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International Journal of Poultry Science

Year: 2018  |  Volume: 17  |  Issue: 11  |  Page No.: 543 - 551

Effects of Increasing Concentrations of Maize-Expressed Non-Starch Carbohydrase Enzyme on Broiler Growth Performance and Ileal Nutrient Digestibility

A. Jasek, X. Li, H. Xu, R.M. Raab, J.N. Broomhead and J.T. Lee

Abstract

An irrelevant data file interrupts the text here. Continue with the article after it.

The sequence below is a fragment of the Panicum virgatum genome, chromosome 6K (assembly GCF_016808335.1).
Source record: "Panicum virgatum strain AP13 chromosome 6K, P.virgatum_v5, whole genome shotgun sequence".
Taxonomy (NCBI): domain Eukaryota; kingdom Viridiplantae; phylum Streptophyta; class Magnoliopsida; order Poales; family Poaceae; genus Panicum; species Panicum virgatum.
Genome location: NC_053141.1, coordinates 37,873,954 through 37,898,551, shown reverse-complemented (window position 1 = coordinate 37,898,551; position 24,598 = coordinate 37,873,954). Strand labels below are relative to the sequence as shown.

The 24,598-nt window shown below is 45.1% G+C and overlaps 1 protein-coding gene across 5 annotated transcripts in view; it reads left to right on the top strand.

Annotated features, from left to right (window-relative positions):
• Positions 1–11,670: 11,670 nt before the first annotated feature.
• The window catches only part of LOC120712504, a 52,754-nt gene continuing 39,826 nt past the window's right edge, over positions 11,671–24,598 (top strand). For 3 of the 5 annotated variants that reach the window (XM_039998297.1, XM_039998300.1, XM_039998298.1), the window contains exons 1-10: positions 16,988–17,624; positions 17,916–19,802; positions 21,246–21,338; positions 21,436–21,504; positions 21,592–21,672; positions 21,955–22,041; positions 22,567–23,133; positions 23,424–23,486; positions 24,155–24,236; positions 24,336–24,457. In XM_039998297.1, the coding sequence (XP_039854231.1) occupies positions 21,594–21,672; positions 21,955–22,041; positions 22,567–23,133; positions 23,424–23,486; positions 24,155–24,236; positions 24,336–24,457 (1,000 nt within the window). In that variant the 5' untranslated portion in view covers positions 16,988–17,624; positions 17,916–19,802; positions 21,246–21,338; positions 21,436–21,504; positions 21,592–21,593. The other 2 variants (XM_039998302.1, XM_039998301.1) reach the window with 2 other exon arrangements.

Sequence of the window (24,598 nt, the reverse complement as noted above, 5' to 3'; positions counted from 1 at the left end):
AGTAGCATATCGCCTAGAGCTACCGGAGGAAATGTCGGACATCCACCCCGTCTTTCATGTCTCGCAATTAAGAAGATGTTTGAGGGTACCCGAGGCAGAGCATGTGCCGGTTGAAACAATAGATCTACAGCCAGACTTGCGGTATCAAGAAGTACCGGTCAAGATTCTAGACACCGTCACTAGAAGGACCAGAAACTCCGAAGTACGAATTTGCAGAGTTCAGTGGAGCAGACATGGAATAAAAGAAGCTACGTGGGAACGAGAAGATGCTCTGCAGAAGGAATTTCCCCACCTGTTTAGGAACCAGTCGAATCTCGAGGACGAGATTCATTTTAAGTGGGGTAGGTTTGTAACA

Background and Objectives: An experiment (phase 1) was conducted to evaluate the retained activity of a maize-derived, recombinant carbohydrase enzyme (AC1) when exposed to heat during the pelleting process and homogeneity when mixed into mash diet. A second experiment (phase 2) was conducted to evaluate the effects of increasing AC1 concentrations on male broiler growth performance and ileal nutrient digestibility. Materials and Methods: A total of 728 broilers were randomly assigned to seven dietary treatments with each treatment consisting of 13 replicates with eight Cobb 500 male broilers. The experimental design included a positive control (PC), a reduced energy negative control (NC, comprising the PC less 132 kcal kg1) diet and five additional treatments with increasing dose of AC1 (5, 50, 100, 250 and 500 U glucanase kg1) added to the NC diet. Birds were fed a starter ration for the duration of the study (16 d). Average body weight (BW), mortality adjusted feed conversion ratio (FCR) and feed consumption (FC) were determined on 16 d of age. At the conclusion of the experiment, all birds from each replicate pen were necropsied and ileal contents pooled within replicate to determine ileal digestibility of energy (IDE) and nitrogen (IDN). Results: In Phase 1, the recovery of ß-glucanase activity in the pellets (in relation to mash feed) were 111, 83 and 82% when pelleted at 80, 85 and 90°C, respectively. The coefficient of variation of glucanase recovered when AC1 was mixed into feed and was less than 10%. In Phase 2, the inclusion of AC1 at 100 and 250 U glucanase kg1 increased (p<0.01) BW compared to both the PC and NC fed broilers. This elevation in BW was related to an increase (p<0.01) in FC. As expected, reducing energy in the NC diet decreased (p<0.01) IDE value of the feed as compared to the PC diet. The addition of AC1 to supply ≥100 U glucanase kg1 increased (p<0.01) IDE compared to the NC diet and restored IDE equivalent (p>0.05) to the PC diet. Regression analysis confirmed linear and quadratic increases in IDE and IDN with the addition of AC1. Conclusion: These data demonstrate the thermal stability of maize-derived, recombinant AC1 and that increasing levels positively influences nutrient digestibility leading to significant improvements in broiler performance.

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